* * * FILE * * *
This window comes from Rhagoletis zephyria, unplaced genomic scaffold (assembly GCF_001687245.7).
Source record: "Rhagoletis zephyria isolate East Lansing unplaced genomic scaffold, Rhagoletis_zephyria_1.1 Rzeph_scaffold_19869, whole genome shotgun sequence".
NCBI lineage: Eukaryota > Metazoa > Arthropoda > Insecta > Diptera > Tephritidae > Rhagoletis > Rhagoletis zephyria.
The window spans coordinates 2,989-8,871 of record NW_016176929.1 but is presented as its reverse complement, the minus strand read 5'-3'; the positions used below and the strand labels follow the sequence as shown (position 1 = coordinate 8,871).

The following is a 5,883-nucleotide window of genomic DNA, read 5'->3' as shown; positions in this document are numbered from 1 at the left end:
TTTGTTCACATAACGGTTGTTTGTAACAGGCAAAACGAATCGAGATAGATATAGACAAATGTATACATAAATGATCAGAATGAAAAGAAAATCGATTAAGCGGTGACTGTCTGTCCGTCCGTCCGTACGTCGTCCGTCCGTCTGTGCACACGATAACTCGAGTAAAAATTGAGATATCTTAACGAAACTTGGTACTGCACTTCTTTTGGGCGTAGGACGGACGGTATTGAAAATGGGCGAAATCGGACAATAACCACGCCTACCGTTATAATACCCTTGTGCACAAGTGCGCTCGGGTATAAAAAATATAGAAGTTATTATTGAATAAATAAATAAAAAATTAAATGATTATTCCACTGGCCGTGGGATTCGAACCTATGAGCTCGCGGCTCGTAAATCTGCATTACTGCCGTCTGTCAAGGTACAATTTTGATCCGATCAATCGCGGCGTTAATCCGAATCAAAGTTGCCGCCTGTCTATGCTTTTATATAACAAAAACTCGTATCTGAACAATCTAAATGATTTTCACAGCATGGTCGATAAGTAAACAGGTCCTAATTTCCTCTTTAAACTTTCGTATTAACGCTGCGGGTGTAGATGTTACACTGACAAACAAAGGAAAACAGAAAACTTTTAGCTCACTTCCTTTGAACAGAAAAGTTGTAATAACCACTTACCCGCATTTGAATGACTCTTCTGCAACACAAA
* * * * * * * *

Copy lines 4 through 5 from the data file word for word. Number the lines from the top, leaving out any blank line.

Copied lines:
The window spans coordinates 2,989-8,871 of record NW_016176929.1 but is presented as its reverse complement, the minus strand read 5'-3'; the positions used below and the strand labels follow the sequence as shown (position 1 = coordinate 8,871).

The following is a 5,883-nucleotide window of genomic DNA, read 5'->3' as shown; positions in this document are numbered from 1 at the left end: